Mitt Romney can.
I'll betcha $10,000 you don't dig it dimply because you can't afford to dig it.
In January 1999, a trust set up by Mitt Romney for his children and grandchildren reaped a 1,000 percent return on the sale of shares in Internet advertising firm DoubleClick Inc.
If Romney had given the cash directly, he could have owed a gift tax at a rate as high as 55 percent. He avoided gift and estate taxes by using a type of generation-skipping trust known to tax planners by the nickname: “I Dig It.” (snip)
Romney’s vehicle is known as an “intentionally defective grantor trust” or by the acronym IDGT -- hence the nickname: “I Dig It.” Such trusts permit donors to give potentially unlimited amounts to children free of estate and gift taxes.
Here’s how they work: the person setting up the trust, like Romney, contributes assets such as an interest in a fund or shares in a company. If he makes that contribution before those assets appreciate -- particularly when they are privately held and difficult to value -- he can claim the gift tax obligation is low or non-existent since the declared value is low or zero.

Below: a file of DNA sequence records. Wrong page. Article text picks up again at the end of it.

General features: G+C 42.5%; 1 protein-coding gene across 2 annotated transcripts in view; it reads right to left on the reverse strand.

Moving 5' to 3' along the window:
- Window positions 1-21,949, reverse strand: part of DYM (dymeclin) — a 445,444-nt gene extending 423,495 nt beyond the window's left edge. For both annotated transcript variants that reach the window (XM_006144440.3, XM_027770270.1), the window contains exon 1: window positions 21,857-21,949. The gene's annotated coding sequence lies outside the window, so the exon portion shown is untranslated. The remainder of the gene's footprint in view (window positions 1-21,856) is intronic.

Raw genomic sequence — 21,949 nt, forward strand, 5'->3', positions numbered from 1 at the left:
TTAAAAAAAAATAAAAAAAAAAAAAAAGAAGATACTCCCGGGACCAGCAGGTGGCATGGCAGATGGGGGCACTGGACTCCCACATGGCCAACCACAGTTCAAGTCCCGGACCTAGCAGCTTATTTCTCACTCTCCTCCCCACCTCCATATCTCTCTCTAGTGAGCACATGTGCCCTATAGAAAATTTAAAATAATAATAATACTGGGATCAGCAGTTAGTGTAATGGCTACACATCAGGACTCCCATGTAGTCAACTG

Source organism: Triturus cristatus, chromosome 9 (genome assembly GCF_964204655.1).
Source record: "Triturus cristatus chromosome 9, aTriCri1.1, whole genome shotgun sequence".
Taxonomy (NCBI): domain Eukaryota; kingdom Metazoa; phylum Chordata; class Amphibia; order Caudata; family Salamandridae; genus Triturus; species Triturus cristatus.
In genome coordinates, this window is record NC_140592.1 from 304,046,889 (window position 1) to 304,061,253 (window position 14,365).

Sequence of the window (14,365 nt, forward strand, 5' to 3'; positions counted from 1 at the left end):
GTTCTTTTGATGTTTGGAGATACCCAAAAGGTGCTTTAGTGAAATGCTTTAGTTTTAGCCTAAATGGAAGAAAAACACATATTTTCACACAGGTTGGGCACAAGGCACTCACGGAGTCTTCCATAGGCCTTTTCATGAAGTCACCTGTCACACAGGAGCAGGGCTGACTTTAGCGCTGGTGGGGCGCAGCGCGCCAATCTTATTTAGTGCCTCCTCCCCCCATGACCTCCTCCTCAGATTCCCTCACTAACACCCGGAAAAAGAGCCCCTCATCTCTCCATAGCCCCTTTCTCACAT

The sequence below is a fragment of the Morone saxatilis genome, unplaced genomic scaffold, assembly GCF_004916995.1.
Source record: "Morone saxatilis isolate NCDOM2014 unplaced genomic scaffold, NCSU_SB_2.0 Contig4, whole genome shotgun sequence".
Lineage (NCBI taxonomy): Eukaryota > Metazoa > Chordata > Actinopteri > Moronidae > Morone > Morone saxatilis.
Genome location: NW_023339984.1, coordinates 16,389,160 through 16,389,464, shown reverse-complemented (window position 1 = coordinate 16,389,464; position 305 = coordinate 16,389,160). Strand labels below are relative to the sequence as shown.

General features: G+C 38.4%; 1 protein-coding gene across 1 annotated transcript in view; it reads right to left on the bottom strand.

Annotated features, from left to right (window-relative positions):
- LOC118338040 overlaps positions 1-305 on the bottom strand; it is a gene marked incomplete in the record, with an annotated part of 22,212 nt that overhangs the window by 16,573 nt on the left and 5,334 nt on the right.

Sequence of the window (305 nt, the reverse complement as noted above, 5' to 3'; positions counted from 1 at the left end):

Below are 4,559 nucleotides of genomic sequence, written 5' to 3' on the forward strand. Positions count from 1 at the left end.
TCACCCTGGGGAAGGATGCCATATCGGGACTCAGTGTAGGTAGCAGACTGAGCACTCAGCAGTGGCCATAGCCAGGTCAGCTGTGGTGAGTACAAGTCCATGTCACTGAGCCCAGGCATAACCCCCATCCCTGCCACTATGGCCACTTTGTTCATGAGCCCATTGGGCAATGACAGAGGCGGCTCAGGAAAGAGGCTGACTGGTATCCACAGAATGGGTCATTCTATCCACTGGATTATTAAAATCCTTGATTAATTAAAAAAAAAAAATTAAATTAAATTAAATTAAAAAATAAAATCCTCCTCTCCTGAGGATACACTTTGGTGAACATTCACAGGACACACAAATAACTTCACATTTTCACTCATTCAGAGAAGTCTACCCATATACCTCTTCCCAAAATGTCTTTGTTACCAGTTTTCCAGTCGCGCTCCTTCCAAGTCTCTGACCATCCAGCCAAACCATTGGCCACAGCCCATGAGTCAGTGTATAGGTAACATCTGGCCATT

If the trust generates any income -- such as by selling stock -- the eventual tax bill is the responsibility of Romney, not the trust. By paying the capital gains tax, which was 20 percent in the late 1990s and is now 15 percent, he can avoid depleting the funds in the trust -- in essence making an additional donation that’s free of gift taxes. (snip)
Romney sold additional DoubleClick shares in at least two other transactions, securities filings show.
DoubleClick was purchased by Google Inc. (GOOG) for $3.2 billion in 2008.
I think it is time he release a few more tax returns.